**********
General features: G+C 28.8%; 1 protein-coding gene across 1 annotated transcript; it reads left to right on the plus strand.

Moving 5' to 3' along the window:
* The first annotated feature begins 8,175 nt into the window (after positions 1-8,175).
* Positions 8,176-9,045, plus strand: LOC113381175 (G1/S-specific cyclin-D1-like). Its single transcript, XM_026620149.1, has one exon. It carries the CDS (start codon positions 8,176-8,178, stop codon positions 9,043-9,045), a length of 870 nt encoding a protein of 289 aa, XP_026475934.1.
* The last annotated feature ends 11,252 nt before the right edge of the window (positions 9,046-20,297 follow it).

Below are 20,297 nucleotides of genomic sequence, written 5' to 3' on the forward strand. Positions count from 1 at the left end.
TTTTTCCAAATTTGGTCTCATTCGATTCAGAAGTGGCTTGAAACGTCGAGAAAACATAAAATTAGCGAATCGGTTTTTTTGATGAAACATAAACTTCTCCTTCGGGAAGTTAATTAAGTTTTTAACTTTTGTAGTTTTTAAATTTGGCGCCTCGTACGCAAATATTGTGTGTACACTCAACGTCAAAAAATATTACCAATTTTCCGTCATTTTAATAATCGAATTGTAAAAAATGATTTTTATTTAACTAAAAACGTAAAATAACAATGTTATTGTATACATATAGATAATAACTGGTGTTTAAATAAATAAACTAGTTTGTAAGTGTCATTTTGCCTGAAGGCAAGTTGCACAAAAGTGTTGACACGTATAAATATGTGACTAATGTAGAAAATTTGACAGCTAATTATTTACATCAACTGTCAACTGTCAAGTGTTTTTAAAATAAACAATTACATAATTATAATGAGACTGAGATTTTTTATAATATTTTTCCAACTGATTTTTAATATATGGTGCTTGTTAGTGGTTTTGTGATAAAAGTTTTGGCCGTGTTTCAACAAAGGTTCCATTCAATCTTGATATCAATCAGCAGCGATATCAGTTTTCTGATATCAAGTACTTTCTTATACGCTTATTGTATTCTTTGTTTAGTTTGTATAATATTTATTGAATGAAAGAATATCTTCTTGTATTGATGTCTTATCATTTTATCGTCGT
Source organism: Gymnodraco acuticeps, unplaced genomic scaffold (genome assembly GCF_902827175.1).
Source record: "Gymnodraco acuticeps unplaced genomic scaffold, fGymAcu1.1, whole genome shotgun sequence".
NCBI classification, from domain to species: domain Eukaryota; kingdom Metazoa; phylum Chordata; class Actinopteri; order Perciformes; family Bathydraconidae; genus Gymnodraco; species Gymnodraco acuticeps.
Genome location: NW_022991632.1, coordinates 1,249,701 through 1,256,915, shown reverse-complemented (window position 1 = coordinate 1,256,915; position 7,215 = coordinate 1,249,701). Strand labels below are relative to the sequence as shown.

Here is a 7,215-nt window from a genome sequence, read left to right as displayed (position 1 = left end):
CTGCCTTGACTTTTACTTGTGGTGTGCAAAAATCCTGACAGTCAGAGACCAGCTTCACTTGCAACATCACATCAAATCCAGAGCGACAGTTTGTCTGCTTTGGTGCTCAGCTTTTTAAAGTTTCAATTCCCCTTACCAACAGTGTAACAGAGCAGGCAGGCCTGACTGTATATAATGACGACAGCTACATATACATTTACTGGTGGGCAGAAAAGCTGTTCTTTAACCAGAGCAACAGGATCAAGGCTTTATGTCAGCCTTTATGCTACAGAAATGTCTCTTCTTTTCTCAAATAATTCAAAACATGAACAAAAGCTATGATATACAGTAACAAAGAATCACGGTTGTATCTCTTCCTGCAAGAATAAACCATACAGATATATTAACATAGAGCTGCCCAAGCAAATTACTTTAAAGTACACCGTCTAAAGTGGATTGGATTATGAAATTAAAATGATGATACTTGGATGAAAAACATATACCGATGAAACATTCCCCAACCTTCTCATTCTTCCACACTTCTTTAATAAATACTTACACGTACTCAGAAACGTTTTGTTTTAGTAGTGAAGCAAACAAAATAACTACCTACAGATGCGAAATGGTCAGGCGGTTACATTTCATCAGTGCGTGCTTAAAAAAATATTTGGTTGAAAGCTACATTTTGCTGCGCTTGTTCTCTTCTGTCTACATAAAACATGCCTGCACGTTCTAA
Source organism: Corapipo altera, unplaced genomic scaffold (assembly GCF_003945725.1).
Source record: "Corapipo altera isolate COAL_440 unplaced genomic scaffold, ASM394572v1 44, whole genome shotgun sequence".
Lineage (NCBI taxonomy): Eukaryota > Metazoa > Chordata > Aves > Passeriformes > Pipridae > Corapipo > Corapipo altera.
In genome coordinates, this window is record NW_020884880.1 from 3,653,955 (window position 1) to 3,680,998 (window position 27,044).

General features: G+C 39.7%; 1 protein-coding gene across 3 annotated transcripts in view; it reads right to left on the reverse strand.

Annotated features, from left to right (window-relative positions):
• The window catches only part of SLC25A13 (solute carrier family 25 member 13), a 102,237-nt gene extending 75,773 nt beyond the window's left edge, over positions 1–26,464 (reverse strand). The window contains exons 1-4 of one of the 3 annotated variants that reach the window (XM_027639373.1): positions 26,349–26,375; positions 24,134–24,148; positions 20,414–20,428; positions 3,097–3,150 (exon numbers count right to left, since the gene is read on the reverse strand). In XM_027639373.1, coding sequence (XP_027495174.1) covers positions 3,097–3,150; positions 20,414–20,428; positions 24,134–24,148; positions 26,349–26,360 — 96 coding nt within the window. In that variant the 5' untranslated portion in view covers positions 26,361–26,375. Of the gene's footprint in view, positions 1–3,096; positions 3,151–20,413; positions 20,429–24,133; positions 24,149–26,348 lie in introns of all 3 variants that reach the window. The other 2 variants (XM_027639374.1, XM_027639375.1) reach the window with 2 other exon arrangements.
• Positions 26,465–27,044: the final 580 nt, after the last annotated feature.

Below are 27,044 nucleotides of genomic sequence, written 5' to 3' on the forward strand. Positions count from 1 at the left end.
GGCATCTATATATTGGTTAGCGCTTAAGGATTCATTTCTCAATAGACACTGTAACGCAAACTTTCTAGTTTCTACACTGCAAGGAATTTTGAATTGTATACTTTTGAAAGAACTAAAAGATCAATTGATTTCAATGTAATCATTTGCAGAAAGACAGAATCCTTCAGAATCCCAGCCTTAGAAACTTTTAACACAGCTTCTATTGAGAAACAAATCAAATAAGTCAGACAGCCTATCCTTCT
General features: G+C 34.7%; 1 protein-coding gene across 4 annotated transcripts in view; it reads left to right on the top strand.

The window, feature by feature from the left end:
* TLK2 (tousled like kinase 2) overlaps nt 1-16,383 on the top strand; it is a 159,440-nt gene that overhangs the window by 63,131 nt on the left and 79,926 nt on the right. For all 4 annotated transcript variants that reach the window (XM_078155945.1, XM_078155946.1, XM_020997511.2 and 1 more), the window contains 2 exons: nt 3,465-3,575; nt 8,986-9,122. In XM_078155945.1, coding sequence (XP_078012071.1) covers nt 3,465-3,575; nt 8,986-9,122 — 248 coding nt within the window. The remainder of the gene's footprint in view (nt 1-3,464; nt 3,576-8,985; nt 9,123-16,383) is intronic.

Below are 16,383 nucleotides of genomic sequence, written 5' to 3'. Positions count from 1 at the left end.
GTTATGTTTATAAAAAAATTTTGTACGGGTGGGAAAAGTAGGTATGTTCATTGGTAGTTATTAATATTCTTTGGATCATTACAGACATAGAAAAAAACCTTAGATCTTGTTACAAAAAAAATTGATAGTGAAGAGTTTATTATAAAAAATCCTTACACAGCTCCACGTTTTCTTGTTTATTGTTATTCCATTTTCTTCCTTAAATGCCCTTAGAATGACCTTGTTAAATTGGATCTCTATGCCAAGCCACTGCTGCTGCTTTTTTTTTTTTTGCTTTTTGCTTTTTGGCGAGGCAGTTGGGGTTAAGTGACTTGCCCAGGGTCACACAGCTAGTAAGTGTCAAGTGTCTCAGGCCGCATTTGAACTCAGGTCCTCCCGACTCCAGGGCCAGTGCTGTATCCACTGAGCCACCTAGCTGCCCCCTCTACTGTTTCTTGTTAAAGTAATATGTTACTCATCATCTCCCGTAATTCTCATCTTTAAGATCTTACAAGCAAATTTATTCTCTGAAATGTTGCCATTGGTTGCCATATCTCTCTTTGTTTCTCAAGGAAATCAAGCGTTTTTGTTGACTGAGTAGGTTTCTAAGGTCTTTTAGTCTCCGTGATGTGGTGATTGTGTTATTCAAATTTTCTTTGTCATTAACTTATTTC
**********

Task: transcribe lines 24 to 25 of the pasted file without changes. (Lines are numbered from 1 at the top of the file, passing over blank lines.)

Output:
General features: G+C 34.7%; 1 protein-coding gene across 4 annotated transcripts in view; it reads left to right on the top strand.

The window, feature by feature from the left end: